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Last updated: January 25, 2017

     

 

Expedition 42 Comes to a Close as Elena Serova, Alexander Samokutyaev, and Barry Wilmore Return Safely to Earth in a Soyuz Capsule After 167 Days on the ISS

 

Posted: 12 March 2015
Expedition 42 resting in chairs after being pulled from the Soyuz capsule on the steepes of Kazakhstan after 167 days on the ISS
Photo: NASA
Expedition 42 astronauts: (From left) Elena Serova, Alexander Samokutyaev, and Barry WIlmore after exiting the Soyuz capsule on March 12th, 2015 in Kazakhstan.
Monday evening March 11th at 9:07 PM central time in the U.S.A. thousands of people watched online at the NASA website, while the Soyuz capsule touched down at the same moment the following day in Dzhezkazgan, Kazakhstan around 6:00 AM.  Inside were the 3 flight engineers making their return to Earth after 167 days on the International Space Station (ISS). Commander of the Soyuz, Alexander Samokutyaev, now has a total of 331 days in space over 2 flights, Barry Wilmore, commander of Expedition 42 now has 178 days in space over 2 flights, and flight engineer Elena Serova has a total of 167 days in space over 1 flight, and is the 4th Russian woman to go into orbit. Their return brings ISS Expedition 42 to a close. During their 167 days on the ISS, the crew made 2,672 orbits of the Earth and traveled 70 million statute miles.

At 8:16 pm central time in the U.S.A., about 50 minutes before their touch down in Kazakhstan, the crew initiated the 4 minute de-orbit burn, in which the Soyuz’ engines are turned on to cause the Soyuz to move closer in from Earth’s orbit and to enter Earth’s atmosphere.  One minute and 30 seconds into the 4 minute de-orbit burn, the crew inside the Soyuz lost communication with mission control in Russia. They remained out of contact for over the next 30 minutes.  It is not unusual for the Soyuz capsule to lose contact with mission control during the return flight and the commander was able to execute the proper sequences for a normal return flight without communication from mission control.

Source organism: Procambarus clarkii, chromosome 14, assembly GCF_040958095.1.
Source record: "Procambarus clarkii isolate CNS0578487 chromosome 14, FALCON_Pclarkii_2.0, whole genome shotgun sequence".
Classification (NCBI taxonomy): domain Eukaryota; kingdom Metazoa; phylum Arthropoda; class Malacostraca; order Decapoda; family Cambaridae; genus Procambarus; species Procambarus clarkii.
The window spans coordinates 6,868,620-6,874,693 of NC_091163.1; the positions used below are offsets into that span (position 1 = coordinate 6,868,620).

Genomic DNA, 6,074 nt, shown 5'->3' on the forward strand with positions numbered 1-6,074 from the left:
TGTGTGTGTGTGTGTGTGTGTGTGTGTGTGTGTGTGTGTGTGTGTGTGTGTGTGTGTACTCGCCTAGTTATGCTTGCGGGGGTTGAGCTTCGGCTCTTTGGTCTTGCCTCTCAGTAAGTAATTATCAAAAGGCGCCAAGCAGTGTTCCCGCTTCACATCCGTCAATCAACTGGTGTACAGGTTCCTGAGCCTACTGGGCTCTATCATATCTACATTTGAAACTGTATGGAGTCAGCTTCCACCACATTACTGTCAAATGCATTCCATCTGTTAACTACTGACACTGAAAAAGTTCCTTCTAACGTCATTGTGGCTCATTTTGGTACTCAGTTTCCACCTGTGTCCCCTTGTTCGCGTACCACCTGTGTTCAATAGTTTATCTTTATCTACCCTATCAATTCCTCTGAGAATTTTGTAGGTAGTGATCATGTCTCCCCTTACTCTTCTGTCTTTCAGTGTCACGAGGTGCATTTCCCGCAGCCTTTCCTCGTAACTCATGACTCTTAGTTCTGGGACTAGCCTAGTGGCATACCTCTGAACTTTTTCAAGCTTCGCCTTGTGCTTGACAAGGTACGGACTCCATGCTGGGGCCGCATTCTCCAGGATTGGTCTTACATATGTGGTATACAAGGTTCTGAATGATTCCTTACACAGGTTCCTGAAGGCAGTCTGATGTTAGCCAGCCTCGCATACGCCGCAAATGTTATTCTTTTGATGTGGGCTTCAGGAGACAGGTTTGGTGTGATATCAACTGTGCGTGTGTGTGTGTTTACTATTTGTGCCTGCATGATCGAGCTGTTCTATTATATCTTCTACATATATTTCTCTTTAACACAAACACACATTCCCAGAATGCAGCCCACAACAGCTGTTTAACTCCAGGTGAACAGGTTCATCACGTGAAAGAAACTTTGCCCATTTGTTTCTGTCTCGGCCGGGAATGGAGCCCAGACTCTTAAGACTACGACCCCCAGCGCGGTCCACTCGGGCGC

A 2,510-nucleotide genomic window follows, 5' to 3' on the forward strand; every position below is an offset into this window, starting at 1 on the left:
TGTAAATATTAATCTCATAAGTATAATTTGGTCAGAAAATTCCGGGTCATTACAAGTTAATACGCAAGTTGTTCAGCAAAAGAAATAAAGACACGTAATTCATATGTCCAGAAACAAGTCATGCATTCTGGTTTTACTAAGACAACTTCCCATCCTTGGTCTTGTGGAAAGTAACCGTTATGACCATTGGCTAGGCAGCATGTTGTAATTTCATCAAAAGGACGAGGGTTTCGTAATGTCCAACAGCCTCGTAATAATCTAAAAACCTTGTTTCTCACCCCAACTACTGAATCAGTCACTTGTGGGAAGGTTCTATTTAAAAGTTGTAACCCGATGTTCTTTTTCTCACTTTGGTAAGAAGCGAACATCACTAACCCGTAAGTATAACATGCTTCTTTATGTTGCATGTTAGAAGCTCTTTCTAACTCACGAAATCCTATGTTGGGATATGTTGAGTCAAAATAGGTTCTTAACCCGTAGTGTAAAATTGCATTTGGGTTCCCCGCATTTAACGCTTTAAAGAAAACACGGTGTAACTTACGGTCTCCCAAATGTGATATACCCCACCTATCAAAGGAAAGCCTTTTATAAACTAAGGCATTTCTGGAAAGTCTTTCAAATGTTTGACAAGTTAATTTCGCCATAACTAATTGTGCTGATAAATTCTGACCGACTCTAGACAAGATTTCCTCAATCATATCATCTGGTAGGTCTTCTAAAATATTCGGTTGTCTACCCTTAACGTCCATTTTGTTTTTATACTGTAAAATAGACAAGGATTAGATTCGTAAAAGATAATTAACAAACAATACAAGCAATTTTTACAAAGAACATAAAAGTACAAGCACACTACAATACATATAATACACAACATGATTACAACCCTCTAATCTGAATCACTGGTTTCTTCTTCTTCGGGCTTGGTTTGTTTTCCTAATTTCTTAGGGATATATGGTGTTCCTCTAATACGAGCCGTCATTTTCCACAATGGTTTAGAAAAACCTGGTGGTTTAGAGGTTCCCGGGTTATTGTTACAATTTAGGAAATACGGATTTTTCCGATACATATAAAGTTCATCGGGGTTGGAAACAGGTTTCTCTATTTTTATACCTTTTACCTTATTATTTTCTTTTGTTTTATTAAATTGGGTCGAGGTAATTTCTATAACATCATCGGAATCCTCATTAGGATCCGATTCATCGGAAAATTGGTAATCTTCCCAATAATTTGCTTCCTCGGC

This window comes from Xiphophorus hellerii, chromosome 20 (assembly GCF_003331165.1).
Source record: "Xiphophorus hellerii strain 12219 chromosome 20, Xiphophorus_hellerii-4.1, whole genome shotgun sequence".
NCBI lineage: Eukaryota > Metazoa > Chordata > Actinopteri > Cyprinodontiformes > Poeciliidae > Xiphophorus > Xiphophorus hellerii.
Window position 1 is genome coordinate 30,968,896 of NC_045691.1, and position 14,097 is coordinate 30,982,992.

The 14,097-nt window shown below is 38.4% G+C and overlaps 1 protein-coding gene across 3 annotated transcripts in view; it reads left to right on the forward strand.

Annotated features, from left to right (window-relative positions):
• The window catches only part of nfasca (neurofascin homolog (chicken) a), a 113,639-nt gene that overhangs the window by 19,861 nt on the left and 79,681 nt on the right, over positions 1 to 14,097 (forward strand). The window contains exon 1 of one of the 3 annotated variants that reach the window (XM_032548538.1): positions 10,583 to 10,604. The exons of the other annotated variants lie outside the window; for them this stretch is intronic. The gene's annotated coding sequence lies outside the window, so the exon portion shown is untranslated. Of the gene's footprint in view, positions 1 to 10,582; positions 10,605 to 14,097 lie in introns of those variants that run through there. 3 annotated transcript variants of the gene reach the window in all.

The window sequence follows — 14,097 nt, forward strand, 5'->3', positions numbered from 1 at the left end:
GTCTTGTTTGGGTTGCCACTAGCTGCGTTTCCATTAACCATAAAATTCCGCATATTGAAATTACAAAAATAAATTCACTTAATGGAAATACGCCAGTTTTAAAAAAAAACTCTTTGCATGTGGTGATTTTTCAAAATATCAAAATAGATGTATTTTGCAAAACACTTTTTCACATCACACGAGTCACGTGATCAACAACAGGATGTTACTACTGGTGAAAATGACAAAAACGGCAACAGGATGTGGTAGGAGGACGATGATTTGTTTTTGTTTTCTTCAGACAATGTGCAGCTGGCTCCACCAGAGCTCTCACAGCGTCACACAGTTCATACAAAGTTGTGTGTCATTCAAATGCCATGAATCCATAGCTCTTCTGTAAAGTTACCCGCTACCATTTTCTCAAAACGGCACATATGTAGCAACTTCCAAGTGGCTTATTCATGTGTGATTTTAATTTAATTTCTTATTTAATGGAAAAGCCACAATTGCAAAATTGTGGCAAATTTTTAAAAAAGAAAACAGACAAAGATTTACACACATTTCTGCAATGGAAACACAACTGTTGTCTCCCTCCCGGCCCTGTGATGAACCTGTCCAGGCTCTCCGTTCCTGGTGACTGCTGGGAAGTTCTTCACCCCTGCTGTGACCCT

As they approached entry into Earth’s atmosphere, only about 20 minutes remained before scheduled touch down.  As the Soyuz capsule began to pass through the Earth’s atmosphere, temperatures outside the Soyuz capsule windows reached about 2,500 degrees Fahrenheit.  Some Soyuz travelers have described the experience as “turning into a fireball” as they see red plasma outside the Soyuz windows during this part of the return trip.  During reentry, expedition 42 return crew was still out of contact with mission control in Russia.

 

While communication was down tracking equipment was able to detect the Soyuz on its trajectory over Egypt and could see that the descent module had been properly separated from the instrument and orbital modules as planned.  The crew appeared to be fine and proceeding as normal if this was any indicator. Less than 15 minutes before touching down in Kazakhstan, the crew in the Soyuz did regain communication with mission control in Russia to let them know everything was fine. Shortly after the main parachute deployed, the search and rescue teams were sent out to scope the steepes in search of the capsule, which was immediately found, having landed in the correct vertical position, as opposed to on its side. 

Ladders were positioned on the side of the Soyuz, and the crew was pulled out by straps on their spacesuits based on seating arrangement with Commander Samokutyaev in the central position being removed first, Barry Wilmore to his right second, and Elena Serova pulled from the capsule last.  All astronauts were carried to reclining chairs and checked out by medical teams. Serova appeared to be the first to smile for the cameras, looking unharmed and happy. This was the astronauts first time sitting in about 6 months, as they had been floating in microgravity climate for 167 days. The weight of Earth’s gravity feels very oppressive to their bodies when returning to Earth at first. Next they are helicoptered to the press conference, medical teams permitting, and greeted by news crews. At the news conference in Kazakhstan they are greeted warmly in the traditional ceremony that follows a Soyuz capsule landing and they are presented with special gifts to memorialize the completion of their mission. Congratulations to expedition 42 on the end of their mission to ISS and a sincere thanks for being an inspiration to all in the exploration of space.


by Andrea Boggs

Related topic: How the Soyuz Capsule Returns from the ISS - Sp12

     
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